26. The Phosphorescent Dancer: Reviewing Dance in FLORENCE + THE MACHINE’s Music Videos

UPDATE: I saw Flo (and Grimes!!!) at the Woodlands during her How Beautiful Tour in May! I’m happy to report that I did not faint, but I did cry and swoon and love on everything she performed. She danced. We danced. There was much love across that venue under her passionate guiding voice and eloquent movement.

Taking a step away from ballet, and returning to a passion-project of mine: music videos. I didn’t grow up with MTV or VH1 (before they were about reality tv, that is) but I always found my ways of watching the latest music videos from artists I loved and those I hardly knew. A common element in all of the music videos I value has been, surprise, dance. And one band has stood out amongst the pack of artists who use dance in their music videos, Florence and the Machine.


This post is a special highlight on Flo, just like I did with Kate Bush, focusing on the latest 6-piece installment of dance-inspired music videos for the latest album, How Big, How Blue, How Beautiful.

I found Florence and the Machine during a time of teenage-to-adult transition. I was about 21 when Lungs was first released; I didn’t find out about Florence until I saw the music video for “Rabbit Heart (Raise It Up)” online.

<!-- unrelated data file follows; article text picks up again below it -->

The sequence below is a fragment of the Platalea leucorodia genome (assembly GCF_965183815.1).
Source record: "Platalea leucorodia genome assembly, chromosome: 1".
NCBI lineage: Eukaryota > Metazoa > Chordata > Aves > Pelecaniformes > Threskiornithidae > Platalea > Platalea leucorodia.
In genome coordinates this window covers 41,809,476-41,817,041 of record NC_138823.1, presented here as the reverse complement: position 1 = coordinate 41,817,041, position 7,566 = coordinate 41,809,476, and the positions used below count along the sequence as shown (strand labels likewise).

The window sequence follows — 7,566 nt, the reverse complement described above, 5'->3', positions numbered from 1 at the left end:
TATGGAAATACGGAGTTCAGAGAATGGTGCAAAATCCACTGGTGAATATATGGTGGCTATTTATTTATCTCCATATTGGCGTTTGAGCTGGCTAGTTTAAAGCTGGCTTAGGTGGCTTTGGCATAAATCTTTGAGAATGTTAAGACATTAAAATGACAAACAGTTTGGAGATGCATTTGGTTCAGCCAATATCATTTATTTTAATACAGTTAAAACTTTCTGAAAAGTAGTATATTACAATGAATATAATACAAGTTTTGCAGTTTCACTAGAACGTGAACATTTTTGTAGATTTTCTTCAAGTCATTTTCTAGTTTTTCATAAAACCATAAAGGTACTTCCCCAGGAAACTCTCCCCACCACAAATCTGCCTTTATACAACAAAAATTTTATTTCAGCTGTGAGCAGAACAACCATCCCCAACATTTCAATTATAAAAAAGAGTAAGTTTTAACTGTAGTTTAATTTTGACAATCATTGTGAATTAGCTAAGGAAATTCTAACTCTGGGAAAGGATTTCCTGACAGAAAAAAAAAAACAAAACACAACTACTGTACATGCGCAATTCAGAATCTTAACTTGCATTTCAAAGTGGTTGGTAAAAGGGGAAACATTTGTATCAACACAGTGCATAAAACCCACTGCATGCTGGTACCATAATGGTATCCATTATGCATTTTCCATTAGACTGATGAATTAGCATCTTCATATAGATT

The extreme ethereal, freed Duncan-esque, mood of the lyrics and sound were enhanced immediately by dance, rather than dance showcasing crude and poorly managed lyrics which other music videos of the time were doing constantly.


Florence’s earlier music videos were wild, charismatic, and unforgiving in their delivery of Flo’s unique movement, sound, and personality. The original music video for “Dog Days” is a treat of unbridled fun and joy, exploration in the forest with slight fear and tons of festivities. I immediately liked this Flo, the one who could trash a set with spontaneous outbursts of twirls and hops rather than poorly executed twerking or jerking (give me a wild proper Nicki Minaj twerk over a pathetic Miley Cyrus twerk any day).